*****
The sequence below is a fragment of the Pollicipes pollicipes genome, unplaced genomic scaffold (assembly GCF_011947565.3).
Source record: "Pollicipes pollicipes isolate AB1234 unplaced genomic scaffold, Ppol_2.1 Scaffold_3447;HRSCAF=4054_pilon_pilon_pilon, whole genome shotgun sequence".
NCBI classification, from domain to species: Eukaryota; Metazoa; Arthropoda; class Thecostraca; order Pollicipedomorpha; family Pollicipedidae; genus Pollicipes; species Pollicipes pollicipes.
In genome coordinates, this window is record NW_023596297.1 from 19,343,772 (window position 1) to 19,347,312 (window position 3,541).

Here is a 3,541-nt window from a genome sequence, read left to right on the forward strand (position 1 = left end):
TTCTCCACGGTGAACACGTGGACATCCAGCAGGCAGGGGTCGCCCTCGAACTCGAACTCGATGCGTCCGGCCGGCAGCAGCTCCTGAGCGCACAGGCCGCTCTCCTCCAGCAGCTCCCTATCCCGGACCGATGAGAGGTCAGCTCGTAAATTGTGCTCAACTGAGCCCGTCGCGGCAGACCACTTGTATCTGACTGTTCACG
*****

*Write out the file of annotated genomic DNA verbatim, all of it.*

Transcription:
The sequence below is a fragment of the Pollicipes pollicipes genome, unplaced genomic scaffold (assembly GCF_011947565.3).
Source record: "Pollicipes pollicipes isolate AB1234 unplaced genomic scaffold, Ppol_2.1 Scaffold_3447;HRSCAF=4054_pilon_pilon_pilon, whole genome shotgun sequence".
NCBI classification, from domain to species: Eukaryota; Metazoa; Arthropoda; class Thecostraca; order Pollicipedomorpha; family Pollicipedidae; genus Pollicipes; species Pollicipes pollicipes.
In genome coordinates, this window is record NW_023596297.1 from 19,343,772 (window position 1) to 19,347,312 (window position 3,541).

Here is a 3,541-nt window from a genome sequence, read left to right on the forward strand (position 1 = left end):
TTCTCCACGGTGAACACGTGGACATCCAGCAGGCAGGGGTCGCCCTCGAACTCGAACTCGATGCGTCCGGCCGGCAGCAGCTCCTGAGCGCACAGGCCGCTCTCCTCCAGCAGCTCCCTATCCCGGACCGATGAGAGGTCAGCTCGTAAATTGTGCTCAACTGAGCCCGTCGCGGCAGACCACTTGTATCTGACTGTTCACG